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Modelling contact and friction between moving parts


Modelling contact and friction between moving parts is important to help understand the behaviour and lifetime of a mechanical system. This relates to tribology, and different surface coatings can enhance sliding or instead the resistance, depending on the application.

Stresses and strains will also change with the surface coating involved, leading to better – or worse – product lifetime. In transport industry, it directly relates to the engine consumption thus making it an economical and environmental challenge.

Objectives from modelling contact and friction

In this case, one wants to understand the effects of flaws on the steel shaft surface that will receive coating. Variation of performances and occasional failures occured on parts when microscopic cracks lay at the interface between steel and coating. The crack is geometrically represented in the model, and stresses are calculated for several lubrication and loading conditions.

The steel shaft slides against the fixed bronze connecting rod. Main assumption in the model is to investigate a planar contact where the two faces locally touch each other, rather than a cylinder / cylinder contact. The contact zone remains very small in the real life transmission system to make this assumption consistent.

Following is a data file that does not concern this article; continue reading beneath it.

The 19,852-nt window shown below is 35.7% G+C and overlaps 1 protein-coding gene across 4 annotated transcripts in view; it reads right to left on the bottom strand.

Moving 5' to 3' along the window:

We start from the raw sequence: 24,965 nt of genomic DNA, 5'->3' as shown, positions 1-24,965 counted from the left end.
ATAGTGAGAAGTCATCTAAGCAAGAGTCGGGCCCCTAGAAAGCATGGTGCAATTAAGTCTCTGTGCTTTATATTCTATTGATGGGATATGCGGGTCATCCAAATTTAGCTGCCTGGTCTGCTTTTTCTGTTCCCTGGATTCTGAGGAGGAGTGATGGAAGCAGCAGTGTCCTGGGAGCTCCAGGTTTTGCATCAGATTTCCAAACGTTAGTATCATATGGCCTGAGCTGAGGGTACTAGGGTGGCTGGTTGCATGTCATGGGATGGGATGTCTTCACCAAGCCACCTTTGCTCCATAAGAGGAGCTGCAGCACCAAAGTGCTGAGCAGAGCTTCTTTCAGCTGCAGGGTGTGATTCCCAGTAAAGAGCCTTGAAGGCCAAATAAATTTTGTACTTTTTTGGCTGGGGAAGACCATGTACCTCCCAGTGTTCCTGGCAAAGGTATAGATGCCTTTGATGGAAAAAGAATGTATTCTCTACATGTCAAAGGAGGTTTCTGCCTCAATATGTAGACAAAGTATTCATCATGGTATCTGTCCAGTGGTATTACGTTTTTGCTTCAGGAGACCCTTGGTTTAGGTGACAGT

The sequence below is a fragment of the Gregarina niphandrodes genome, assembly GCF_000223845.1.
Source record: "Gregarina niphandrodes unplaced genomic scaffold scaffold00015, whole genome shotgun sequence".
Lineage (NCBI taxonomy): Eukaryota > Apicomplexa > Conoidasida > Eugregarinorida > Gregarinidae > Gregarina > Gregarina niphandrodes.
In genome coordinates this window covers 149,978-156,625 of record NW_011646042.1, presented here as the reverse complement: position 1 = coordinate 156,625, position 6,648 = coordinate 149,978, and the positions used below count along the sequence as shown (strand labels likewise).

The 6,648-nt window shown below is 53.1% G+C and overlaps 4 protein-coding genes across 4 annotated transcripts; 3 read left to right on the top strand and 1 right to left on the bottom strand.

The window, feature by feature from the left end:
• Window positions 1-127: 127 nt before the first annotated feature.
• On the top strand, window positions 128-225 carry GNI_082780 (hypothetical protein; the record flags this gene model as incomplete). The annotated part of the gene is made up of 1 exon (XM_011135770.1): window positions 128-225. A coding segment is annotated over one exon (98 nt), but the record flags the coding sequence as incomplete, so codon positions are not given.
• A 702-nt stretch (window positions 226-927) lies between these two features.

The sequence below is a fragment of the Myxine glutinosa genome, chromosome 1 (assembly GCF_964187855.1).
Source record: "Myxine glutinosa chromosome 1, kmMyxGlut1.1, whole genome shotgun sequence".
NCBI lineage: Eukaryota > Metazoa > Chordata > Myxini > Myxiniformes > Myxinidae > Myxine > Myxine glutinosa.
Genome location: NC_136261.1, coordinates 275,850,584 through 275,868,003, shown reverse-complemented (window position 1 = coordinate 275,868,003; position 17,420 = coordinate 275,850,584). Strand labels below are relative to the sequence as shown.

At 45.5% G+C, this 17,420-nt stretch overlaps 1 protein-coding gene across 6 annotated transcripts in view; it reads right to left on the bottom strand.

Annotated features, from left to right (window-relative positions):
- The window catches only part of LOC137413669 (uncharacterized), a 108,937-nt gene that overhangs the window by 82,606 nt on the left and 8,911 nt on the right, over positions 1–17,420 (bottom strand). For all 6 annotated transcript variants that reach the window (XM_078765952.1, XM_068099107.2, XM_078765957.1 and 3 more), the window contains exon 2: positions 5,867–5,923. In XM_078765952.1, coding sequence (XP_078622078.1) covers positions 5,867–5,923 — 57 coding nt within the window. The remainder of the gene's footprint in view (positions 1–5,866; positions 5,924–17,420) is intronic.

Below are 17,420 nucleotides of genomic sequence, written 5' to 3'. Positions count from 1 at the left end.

One selected a non-linear Augmented Lagrangian algorithm to simulate contact and friction during the relative motion of parts.

Results from simulation and information extracted

One replicates the model for two cases : with and without flaw.

It reports much information on the stress distribution in the steel and in the coating. Tensile, shear and compressive stress line animations also provide visual data only available in modelling tools.

However, the most valuable information for the customer came from monitoring the stress at point located just beneath the flaw. It showed an expected stress growth during the horizontal motion, from contact entrance to contact exit. But it also showed a double stress peak at exit for the case with flaw, that could explain the decreased performance of real parts with flaw. Indeed, for parts rotating over millions of cycles, this rapid stress variation can cause more damage than a more monotonous stress increase in the case without flaw. It would cause more impact on the mechanical fatigue phenomena in the flawed part, even if the maximum stress value is lower.

Sketch of transmission system

Figure shows a sketch of the steel shaft with surface treatment of a few microns thickness, inside connecting rod.

Sketch of model representation

This figure shows the modelled contact zone with geometrical representation of the flaw.

Modelling contact and friction | Stress comparison

The stress data at point beneath the flaw shows influence of the flaw (orange curve) on the exit peak.

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